Environmental Compliance

During the year ended December 31, 2018, the Company spent $42 million specifically to improve equipment, facilities, and programs for pollution control and compliance with the requirements of various environmental agencies.

There have been no material effects upon the earnings and competitive position of the Company resulting from compliance with applicable laws or regulations enacted or adopted relating to the protection of the environment.

A number of jurisdictions where the Company has operations have implemented or are in the process of implementing carbon pricing programs or regulations to reduce greenhouse gas emissions including, but not limited to, the U.S., Canada, Mexico, the E.U. and its member states, and China. The Company's operations located in countries with effective and applicable carbon pricing and regulatory programs currently meet their obligations in this regard with no significant impact on the earnings and competitive position of the Company. The Company’s business could be affected in the future by additional global, regional, national, and local regulation, pricing of greenhouse gas emissions or other climate change legislation, regulation or agreements. It is difficult at this time to estimate the likelihood of passage, or predict the potential impact, of any additional legislation, regulations or

8




Item 1.
BUSINESS (Continued)

agreements. Potential consequences of new obligations could include increased energy, transportation, raw material, and administrative costs, and may require the Company to make additional investments in its facilities and equipment.

Number of Employees

The number of full-time employees of the Company was approximately 31,600 at December 31, 2018 and 31,300 at December 31, 2017.  The net increase in the number of full-time employees is primarily related to acquisitions net of divestitures.

Available Information

The Company’s website is http://www.adm.com.  The Company makes available, free of charge, through its website, the Company’s annual reports on Form 10-K; quarterly reports on Form 10-Q; current reports on Form 8-K; directors’ and officers’ Forms 3, 4, and 5; and amendments to those reports, if any, as soon as reasonably practicable after electronically filing such materials with, or furnishing them to, the Securities and Exchange Commission (SEC).

In addition, the Company makes available, through its website, the Company’s Code of Conduct, Corporate Governance Guidelines, and the written charters of the Audit, Compensation/Succession, Nominating/Corporate Governance, and Executive Committees.

References to the Company's website address in this report are provided as a convenience and do not constitute, or should not be viewed as, an incorporation by reference of the information contained on, or available through, the website.  Therefore, such information should not be considered part of this report.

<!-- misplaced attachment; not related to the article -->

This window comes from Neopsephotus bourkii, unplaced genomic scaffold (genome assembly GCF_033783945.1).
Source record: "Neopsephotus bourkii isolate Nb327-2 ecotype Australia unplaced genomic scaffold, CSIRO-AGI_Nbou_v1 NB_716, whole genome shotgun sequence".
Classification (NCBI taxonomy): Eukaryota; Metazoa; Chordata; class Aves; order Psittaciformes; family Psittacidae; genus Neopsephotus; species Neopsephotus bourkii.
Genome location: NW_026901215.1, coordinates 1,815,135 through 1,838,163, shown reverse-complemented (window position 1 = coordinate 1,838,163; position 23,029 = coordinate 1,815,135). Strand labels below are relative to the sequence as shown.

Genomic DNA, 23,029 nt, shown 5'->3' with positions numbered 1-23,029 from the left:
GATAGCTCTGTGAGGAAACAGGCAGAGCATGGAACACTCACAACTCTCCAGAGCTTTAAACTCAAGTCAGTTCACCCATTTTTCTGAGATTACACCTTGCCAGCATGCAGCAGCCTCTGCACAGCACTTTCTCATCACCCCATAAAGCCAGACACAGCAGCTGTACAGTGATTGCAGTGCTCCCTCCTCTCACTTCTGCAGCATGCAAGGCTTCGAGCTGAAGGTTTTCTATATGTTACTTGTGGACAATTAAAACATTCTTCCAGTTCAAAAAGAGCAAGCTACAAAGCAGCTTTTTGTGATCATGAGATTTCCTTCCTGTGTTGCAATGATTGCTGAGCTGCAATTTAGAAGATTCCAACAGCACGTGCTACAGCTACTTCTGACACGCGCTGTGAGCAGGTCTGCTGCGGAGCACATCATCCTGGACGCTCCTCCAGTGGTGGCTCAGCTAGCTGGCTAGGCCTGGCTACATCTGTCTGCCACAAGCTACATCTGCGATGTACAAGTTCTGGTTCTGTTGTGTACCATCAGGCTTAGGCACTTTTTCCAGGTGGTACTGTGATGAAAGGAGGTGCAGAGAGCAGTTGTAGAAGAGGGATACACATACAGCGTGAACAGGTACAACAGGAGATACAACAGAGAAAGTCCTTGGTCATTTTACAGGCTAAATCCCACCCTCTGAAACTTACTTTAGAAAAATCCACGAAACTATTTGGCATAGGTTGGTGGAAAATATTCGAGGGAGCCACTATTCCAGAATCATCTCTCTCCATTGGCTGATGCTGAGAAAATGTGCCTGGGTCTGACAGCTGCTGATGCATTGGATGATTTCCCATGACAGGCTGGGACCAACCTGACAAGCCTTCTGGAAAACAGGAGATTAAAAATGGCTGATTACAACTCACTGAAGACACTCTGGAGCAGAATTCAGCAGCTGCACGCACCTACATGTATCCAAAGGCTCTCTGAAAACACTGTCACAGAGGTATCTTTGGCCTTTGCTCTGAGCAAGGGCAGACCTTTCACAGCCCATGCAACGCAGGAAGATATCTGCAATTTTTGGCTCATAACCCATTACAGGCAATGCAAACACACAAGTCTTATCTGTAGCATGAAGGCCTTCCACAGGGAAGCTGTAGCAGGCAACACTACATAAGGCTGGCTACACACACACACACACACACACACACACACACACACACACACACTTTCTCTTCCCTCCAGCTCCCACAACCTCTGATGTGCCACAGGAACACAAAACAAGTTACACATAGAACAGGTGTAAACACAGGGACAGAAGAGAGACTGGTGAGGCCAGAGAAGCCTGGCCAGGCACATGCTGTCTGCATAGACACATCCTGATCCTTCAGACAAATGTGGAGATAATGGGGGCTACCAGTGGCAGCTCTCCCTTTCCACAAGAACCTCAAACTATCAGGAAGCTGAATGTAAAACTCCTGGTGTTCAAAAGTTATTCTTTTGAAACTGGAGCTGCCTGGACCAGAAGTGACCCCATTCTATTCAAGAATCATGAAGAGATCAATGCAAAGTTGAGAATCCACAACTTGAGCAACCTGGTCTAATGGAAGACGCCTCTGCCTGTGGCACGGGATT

The SEC maintains a website which contains reports, proxy and information statements, and other information regarding issuers that file information electronically with the SEC.  The SEC’s website is http://www.sec.gov.

Item 1A.
RISK FACTORS

The Company faces risks in the normal course of business and through global, regional, and local events that could have an adverse impact on its reputation, operations, and financial performance.

Management directs a Company-wide Enterprise Risk Management (ERM) Program, with oversight from the Company’s Board of Directors. The Company’s Audit Committee has the delegated risk management oversight responsibility and receives updates on the risk management processes and key risk factors on a quarterly basis.

The Company, through its business unit, functional, and corporate teams, continually updates, assesses, monitors, and mitigates these and other business and compliance risks in accordance with the ERM Program and as monitored by the ERM Program team and Chief Risk Officer. 

The risk factors that follow are the main risks that the ERM program focuses on to protect and enhance shareholder value through intentional risk mitigation plans based on management-defined risk limits.















9




Item 1A.
RISK FACTORS (Continued)

The availability and prices of the agricultural commodities and agricultural commodity products the Company procures, transports, stores, processes, and merchandises can be affected by climate change, weather conditions, disease, government programs, competition, and various other factors beyond the Company’s control and could adversely affect the Company’s operating results.

The availability and prices of agricultural commodities are subject to wide fluctuations, including impacts from factors outside the Company's control such as changes in weather and climate, crop disease, plantings, government programs and policies, competition, and changes in global demand.  The Company uses a global network of procurement, processing, and transportation assets, as well as robust communications between global commodity merchandiser teams, to continually assess price and basis opportunities. Management-established limits (including a corporate wide value-at-risk metric), with robust internal reporting, help to optimize results versus the Company’s strategic plans. Additionally, the Company depends globally on agricultural producers to ensure an adequate supply of the agricultural commodities.